Conducting a Citizens Arrest
An arrest involves limiting someone's movement. A citizen's arrest is therefore the limiting of someone’s movement by an ordinary citizen, who is simply a person that is not a state officer. You can conduct a citizen’s arrest in various situations; when you suspect someone of committing a crime, when someone damages your property, when a criminal passes through your land, when a magistrate or judge orders you to arrest someone, and when a suspect does not appear at their trial. The Laws of Kenya that are relevant to this topic are the Criminal Procedure Code (CPC) and the Penal Code (PC). These laws allow you to carry out a citizen’s arrest with and without a warrant depending on the situation.
In summary, you can arrest without a warrant when;
You suspect someone of committing a crime,
A magistrate orders you to arrest someone
When someone damages your property.
You are required to get a warrant of arrest to arrest when;
A suspect does not come to their court trial
If a wanted criminal might pass through your land.
The information below goes into more detail on the requirements and processes
Step 1: Arrest without warrant
Section 34 gives situations where it is acceptable for an ordinary citizen to arrest another without a warrant;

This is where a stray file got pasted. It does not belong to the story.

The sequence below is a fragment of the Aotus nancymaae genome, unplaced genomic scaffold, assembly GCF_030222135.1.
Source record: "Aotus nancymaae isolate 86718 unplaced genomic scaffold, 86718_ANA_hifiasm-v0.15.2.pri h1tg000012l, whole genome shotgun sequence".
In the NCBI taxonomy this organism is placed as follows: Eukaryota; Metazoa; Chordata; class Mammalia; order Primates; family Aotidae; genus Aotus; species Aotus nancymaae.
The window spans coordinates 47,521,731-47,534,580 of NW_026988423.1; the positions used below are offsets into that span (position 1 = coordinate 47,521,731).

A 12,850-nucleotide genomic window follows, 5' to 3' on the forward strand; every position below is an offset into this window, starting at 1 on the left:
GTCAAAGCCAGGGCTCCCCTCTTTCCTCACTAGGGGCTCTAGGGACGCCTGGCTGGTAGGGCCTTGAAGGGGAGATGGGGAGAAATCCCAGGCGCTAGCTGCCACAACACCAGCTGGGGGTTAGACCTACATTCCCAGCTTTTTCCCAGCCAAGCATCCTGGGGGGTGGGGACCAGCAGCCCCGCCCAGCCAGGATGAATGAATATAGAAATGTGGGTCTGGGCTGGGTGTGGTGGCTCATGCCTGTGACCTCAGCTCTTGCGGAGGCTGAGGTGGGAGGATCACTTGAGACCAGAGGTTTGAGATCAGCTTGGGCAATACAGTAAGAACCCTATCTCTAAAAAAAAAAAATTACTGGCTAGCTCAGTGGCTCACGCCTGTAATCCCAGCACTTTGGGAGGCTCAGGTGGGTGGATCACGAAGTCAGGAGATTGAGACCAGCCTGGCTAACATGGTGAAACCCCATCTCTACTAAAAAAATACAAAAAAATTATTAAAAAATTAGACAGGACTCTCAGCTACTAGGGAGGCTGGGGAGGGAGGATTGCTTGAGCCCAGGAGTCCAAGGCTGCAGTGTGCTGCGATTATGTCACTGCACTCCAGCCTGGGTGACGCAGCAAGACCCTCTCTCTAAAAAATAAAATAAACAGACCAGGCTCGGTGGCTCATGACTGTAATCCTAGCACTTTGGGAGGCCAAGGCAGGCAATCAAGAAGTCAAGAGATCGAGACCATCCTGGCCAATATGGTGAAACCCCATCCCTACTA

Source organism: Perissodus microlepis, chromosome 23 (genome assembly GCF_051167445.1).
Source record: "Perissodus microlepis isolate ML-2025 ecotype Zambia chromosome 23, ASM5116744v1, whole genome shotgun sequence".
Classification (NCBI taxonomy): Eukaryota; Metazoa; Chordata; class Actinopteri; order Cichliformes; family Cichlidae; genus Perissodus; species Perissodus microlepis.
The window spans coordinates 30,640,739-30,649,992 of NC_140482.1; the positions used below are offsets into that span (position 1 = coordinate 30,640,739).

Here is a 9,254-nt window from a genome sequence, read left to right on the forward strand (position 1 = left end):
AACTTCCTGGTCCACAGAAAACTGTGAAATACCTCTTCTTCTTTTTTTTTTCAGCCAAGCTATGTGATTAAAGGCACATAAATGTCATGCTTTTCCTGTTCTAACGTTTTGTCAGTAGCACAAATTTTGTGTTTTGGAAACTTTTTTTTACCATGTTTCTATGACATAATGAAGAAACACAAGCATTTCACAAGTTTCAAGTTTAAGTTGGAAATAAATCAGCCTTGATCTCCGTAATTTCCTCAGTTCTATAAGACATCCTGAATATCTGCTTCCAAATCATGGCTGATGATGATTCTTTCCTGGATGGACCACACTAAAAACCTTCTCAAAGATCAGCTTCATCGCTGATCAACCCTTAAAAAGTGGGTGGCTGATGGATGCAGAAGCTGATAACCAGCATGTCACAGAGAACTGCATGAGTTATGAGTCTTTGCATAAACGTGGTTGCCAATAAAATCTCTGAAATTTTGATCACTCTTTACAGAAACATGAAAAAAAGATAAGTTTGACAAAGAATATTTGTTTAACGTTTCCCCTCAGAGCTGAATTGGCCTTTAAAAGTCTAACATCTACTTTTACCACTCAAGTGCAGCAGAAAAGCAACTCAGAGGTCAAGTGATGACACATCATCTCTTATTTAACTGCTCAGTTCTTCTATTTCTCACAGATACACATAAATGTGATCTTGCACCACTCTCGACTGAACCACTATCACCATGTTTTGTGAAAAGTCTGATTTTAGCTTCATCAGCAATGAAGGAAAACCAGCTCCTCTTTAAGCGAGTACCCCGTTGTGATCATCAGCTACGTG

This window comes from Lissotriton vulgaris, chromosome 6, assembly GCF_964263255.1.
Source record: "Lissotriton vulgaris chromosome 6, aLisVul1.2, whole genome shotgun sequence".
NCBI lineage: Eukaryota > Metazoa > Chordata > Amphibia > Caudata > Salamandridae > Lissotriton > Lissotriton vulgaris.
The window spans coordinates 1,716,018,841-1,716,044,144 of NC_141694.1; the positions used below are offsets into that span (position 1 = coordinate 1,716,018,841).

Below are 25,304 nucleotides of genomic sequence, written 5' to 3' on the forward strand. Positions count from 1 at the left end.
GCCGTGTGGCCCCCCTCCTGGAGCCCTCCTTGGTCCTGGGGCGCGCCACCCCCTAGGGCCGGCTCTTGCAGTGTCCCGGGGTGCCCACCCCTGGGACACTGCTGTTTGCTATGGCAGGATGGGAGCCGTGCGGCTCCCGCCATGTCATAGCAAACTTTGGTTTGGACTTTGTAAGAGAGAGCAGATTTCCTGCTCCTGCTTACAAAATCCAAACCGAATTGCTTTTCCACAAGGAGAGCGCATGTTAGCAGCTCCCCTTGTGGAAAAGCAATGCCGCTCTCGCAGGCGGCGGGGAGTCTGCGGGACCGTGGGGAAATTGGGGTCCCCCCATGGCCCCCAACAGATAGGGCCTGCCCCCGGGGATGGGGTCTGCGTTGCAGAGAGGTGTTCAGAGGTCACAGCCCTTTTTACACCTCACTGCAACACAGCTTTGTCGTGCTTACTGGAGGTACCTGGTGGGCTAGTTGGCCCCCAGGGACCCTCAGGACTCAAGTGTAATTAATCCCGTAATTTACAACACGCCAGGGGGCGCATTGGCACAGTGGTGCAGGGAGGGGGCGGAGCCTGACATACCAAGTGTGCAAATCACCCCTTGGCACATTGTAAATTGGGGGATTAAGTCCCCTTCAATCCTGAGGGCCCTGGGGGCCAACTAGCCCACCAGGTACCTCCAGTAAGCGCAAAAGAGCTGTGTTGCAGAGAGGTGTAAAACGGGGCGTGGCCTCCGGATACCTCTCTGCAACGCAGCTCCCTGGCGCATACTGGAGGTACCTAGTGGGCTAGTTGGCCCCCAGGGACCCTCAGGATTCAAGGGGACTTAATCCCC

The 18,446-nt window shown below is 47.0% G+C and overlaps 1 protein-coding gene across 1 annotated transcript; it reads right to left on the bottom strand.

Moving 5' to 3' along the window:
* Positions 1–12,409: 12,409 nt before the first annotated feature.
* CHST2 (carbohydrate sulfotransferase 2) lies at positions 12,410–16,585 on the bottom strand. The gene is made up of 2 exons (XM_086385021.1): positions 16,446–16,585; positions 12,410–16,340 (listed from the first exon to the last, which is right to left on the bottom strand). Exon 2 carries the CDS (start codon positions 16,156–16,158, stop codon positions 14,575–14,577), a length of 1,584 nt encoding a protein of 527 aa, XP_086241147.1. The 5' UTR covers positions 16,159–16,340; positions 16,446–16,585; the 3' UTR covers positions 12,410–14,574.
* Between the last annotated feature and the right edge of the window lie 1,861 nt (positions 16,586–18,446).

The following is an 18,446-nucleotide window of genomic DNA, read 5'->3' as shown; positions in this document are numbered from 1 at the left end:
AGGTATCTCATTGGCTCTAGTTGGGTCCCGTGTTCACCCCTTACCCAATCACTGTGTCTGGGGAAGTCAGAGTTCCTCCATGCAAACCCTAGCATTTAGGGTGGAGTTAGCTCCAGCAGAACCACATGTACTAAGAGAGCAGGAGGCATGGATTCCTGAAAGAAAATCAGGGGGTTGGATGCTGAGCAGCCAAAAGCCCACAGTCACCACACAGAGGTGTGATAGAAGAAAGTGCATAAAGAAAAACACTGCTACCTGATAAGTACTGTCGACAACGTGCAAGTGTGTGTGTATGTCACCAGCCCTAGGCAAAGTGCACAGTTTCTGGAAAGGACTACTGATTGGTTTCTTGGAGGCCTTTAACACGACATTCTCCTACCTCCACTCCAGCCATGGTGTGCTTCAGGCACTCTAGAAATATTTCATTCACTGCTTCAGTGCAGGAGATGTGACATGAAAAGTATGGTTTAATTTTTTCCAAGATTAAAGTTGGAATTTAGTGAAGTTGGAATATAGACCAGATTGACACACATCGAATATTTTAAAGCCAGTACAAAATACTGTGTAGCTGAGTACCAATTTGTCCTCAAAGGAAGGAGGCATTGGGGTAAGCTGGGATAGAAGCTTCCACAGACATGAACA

‘ When the ordinary citizen believes that the suspected person has committed a cognizable offence or a felony.’
A cognizable offence is an offence in which a police officer may conduct the arrest without a warrant. Cognizable offences are included in the First Schedule of the Criminal Procedure Code (CPC). The CPC is the legislation in Kenya that contains the procedure of dealing with crimes. In the table of the First Schedule of the CPC, it is written that one “may arrest without warrant” for various offences.
A felony is an offence that has been described as a felony by the law or has a sentence of the death penalty or imprisonment for three or more years. This is provided by The Penal Code (PC). The Penal Code also contains the offences and their punishments:
‘ When the owner, servant or persons authorized by the owner (for example someone who has a lease) finds a person committing an offence involving injury to property belonging to the owner, they may arrest the person without a warrant.’
An ordinary citizen can also arrest another person if ordered to do so by a magistrate who witnessed the person committing an offence which is stated in Section 38 of the CPC.
If the ordinary citizen arrests a person without a warrant, they have to hand over the person to a police officer, or in the absence of a police officer, take the person to the nearest police station. This is provided for by Section 35 of the Criminal Procedure Code. The arrested person will immediately be released if no sufficient reason to believe they have committed an offence exists.
If at the police station, sufficient reason is found, the arrested person is to be brought before the court within twenty-four hours. However, if the twenty-four hours come to an end outside an ordinary court day (Monday-Saturday) or hour (8 am- 5 pm), they can be brought at the end of the next court day.